Avowed is less like Skyrim, more like Fallout New Vegas, Obsidian says

Picking up from Pillars of Eternity, Obsidian’s Avowed aims for the curated sandbox of Fallout New Vegas rather than the vastness of Skyrim.

Avowed versus Fallout New Vegas and Skyrim: A protagonist and a companion from Obsidian RPG Avowed

Almost 13 years since the release of Skyrim, it still feels impossible for any fantasy RPG – or perhaps any RPG, period – to not be compared to Bethesda’s Nordic opus. The Elder Scrolls V remains the archetype of a certain variety of open-world game. Vast, rich, and designed entirely around allowing the player to do what they like, Skyrim winds you up with a strong narrative premise then sets you down and lets you go. Compare that to Fallout New Vegas, Obsidian’s valiant return to Black Isle classic, also renowned for its openness and breadth. On the surface, they’re very similar. In Skyrim, you’re the Dragonborn and you need to kill Alduin. In New Vegas, you’re the Courier and you need to settle who controls the Hoover Dam. And everything that happens in between is up to you. But there are subtle yet significant differences between Skyrim and New Vegas, between Bethesda’s work and Obsidian’s. Avowed, the new fantasy RPG set in the same universe as Pillars of Eternity, serves to highlight some of these diversions.

“For me at least, the games that hit the hardest in terms of really good role-playing experiences are not so open that you end up feeling adrift as a player,” Avowed game director Carrie Patel, whose credits also include spacepunk RPG The Outer Worlds and of course Pillars of Eternity itself, explains. “It shouldn’t be like ‘this is a wonderful sandbox, but I’m just building my own sandcastles here without a larger sense of purpose or identity.’ I think Avowed absolutely does fit the Obsidian ‘personality.’”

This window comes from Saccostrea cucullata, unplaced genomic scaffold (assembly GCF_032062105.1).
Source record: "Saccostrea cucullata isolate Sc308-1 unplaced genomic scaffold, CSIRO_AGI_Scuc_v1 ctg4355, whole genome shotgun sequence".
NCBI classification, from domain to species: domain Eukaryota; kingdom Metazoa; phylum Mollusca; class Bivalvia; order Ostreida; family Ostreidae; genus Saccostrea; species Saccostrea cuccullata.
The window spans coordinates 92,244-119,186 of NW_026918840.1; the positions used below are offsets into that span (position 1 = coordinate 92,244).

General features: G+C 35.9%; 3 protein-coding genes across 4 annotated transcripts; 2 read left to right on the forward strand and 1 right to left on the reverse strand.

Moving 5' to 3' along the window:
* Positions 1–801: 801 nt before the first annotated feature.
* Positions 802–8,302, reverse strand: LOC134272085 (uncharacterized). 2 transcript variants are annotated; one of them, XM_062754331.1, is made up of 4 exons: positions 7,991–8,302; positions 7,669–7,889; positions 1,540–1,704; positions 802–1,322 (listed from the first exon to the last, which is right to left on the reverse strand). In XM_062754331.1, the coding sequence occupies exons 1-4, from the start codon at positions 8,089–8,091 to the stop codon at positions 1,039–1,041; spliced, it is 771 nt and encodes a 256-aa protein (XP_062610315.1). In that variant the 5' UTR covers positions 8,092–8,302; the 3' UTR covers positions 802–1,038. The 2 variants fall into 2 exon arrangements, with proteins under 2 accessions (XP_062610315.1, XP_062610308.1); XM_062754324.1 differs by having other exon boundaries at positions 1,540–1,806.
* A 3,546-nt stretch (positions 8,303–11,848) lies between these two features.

“We have the structure of the critical path, and we want whatever constraints we’re placing on the player to be accompanied by a good sense of pacing and momentum. There’s a push and pull where even though we’ve set this path in front of the player, we’re giving them enough prompts and draws along the way that they also feel like the authors of their own story.”

YouTube Thumbnail

Set in Eora, the same universe as Obsidian’s beloved Pillars series, Avowed casts you as a lone envoy of the Aedyran Empire, dispatched to investigate a mysterious plague. The Living Lands are vibrant, colorful, and filled with unusual flora and fauna – just like The Outer Worlds trades realism for something more visually expressive, Avowed is instantly distinguishable from the likes of The Witcher 3 and Skyrim.

But Obsidian also wants the world of Avowed to feel more authored and curated. Everything is up to you – there are myriad combat styles, customizations, narrative choices, and, naturally, the freedom to explore The Living Lands at your leisure. But the presence of some kind of author is always important.

Avowed versus Skyrim and Fallout New Vegas: A monster battle in Obsidian RPG Avowed